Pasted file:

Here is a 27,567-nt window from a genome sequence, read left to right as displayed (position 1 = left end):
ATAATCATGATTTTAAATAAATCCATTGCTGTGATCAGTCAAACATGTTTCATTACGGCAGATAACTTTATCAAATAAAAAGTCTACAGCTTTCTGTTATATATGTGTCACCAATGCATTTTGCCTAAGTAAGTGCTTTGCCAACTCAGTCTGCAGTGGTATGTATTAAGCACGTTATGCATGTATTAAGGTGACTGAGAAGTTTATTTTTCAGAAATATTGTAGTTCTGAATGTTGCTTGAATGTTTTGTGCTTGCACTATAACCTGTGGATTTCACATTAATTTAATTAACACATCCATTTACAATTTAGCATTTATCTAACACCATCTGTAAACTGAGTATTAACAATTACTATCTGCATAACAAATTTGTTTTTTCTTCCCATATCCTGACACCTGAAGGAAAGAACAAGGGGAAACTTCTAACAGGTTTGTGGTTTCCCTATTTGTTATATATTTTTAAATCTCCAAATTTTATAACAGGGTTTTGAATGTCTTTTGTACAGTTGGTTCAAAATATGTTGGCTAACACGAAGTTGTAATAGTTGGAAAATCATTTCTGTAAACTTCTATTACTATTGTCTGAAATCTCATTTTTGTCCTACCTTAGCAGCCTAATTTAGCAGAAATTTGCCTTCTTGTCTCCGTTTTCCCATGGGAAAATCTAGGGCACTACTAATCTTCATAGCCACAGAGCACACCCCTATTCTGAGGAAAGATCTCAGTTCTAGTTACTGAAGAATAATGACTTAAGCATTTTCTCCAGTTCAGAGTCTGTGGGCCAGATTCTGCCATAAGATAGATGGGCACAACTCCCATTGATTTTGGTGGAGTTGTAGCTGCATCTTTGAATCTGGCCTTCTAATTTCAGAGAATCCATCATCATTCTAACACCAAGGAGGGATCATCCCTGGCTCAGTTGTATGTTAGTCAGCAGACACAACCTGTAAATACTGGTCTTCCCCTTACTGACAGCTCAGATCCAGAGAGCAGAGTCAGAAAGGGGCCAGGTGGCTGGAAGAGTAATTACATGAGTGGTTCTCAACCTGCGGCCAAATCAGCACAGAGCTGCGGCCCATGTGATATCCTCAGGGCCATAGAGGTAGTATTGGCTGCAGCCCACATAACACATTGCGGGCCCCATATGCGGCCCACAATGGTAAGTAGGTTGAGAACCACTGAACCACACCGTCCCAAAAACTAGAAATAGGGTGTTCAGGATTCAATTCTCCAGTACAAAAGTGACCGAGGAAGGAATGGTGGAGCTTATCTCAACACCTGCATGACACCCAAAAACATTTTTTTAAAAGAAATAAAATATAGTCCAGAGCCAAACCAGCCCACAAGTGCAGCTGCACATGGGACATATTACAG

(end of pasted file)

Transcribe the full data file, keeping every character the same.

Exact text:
Here is a 27,567-nt window from a genome sequence, read left to right as displayed (position 1 = left end):
ATAATCATGATTTTAAATAAATCCATTGCTGTGATCAGTCAAACATGTTTCATTACGGCAGATAACTTTATCAAATAAAAAGTCTACAGCTTTCTGTTATATATGTGTCACCAATGCATTTTGCCTAAGTAAGTGCTTTGCCAACTCAGTCTGCAGTGGTATGTATTAAGCACGTTATGCATGTATTAAGGTGACTGAGAAGTTTATTTTTCAGAAATATTGTAGTTCTGAATGTTGCTTGAATGTTTTGTGCTTGCACTATAACCTGTGGATTTCACATTAATTTAATTAACACATCCATTTACAATTTAGCATTTATCTAACACCATCTGTAAACTGAGTATTAACAATTACTATCTGCATAACAAATTTGTTTTTTCTTCCCATATCCTGACACCTGAAGGAAAGAACAAGGGGAAACTTCTAACAGGTTTGTGGTTTCCCTATTTGTTATATATTTTTAAATCTCCAAATTTTATAACAGGGTTTTGAATGTCTTTTGTACAGTTGGTTCAAAATATGTTGGCTAACACGAAGTTGTAATAGTTGGAAAATCATTTCTGTAAACTTCTATTACTATTGTCTGAAATCTCATTTTTGTCCTACCTTAGCAGCCTAATTTAGCAGAAATTTGCCTTCTTGTCTCCGTTTTCCCATGGGAAAATCTAGGGCACTACTAATCTTCATAGCCACAGAGCACACCCCTATTCTGAGGAAAGATCTCAGTTCTAGTTACTGAAGAATAATGACTTAAGCATTTTCTCCAGTTCAGAGTCTGTGGGCCAGATTCTGCCATAAGATAGATGGGCACAACTCCCATTGATTTTGGTGGAGTTGTAGCTGCATCTTTGAATCTGGCCTTCTAATTTCAGAGAATCCATCATCATTCTAACACCAAGGAGGGATCATCCCTGGCTCAGTTGTATGTTAGTCAGCAGACACAACCTGTAAATACTGGTCTTCCCCTTACTGACAGCTCAGATCCAGAGAGCAGAGTCAGAAAGGGGCCAGGTGGCTGGAAGAGTAATTACATGAGTGGTTCTCAACCTGCGGCCAAATCAGCACAGAGCTGCGGCCCATGTGATATCCTCAGGGCCATAGAGGTAGTATTGGCTGCAGCCCACATAACACATTGCGGGCCCCATATGCGGCCCACAATGGTAAGTAGGTTGAGAACCACTGAACCACACCGTCCCAAAAACTAGAAATAGGGTGTTCAGGATTCAATTCTCCAGTACAAAAGTGACCGAGGAAGGAATGGTGGAGCTTATCTCAACACCTGCATGACACCCAAAAACATTTTTTTAAAAGAAATAAAATATAGTCCAGAGCCAAACCAGCCCACAAGTGCAGCTGCACATGGGACATATTACAG